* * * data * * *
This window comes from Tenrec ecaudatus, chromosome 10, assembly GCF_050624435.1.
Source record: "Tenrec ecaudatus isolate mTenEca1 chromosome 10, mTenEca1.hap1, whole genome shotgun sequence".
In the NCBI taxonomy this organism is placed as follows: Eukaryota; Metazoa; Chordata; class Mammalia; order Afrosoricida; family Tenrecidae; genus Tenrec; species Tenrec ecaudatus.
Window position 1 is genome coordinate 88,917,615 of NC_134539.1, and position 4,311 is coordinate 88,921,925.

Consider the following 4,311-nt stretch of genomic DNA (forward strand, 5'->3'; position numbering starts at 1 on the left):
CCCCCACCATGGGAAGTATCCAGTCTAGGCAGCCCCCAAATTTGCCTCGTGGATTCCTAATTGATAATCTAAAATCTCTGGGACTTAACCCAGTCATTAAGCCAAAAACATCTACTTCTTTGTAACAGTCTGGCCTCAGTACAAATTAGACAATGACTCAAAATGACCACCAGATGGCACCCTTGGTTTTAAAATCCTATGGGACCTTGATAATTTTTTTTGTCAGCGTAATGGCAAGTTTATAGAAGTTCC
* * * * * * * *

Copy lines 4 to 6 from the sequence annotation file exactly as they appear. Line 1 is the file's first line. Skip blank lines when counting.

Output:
Window position 1 is genome coordinate 88,917,615 of NC_134539.1, and position 4,311 is coordinate 88,921,925.

Consider the following 4,311-nt stretch of genomic DNA (forward strand, 5'->3'; position numbering starts at 1 on the left):
CCCCCACCATGGGAAGTATCCAGTCTAGGCAGCCCCCAAATTTGCCTCGTGGATTCCTAATTGATAATCTAAAATCTCTGGGACTTAACCCAGTCATTAAGCCAAAAACATCTACTTCTTTGTAACAGTCTGGCCTCAGTACAAATTAGACAATGACTCAAAATGACCACCAGATGGCACCCTTGGTTTTAAAATCCTATGGGACCTTGATAATTTTTTTTGTCAGCGTAATGGCAAGTTTATAGAAGTTCC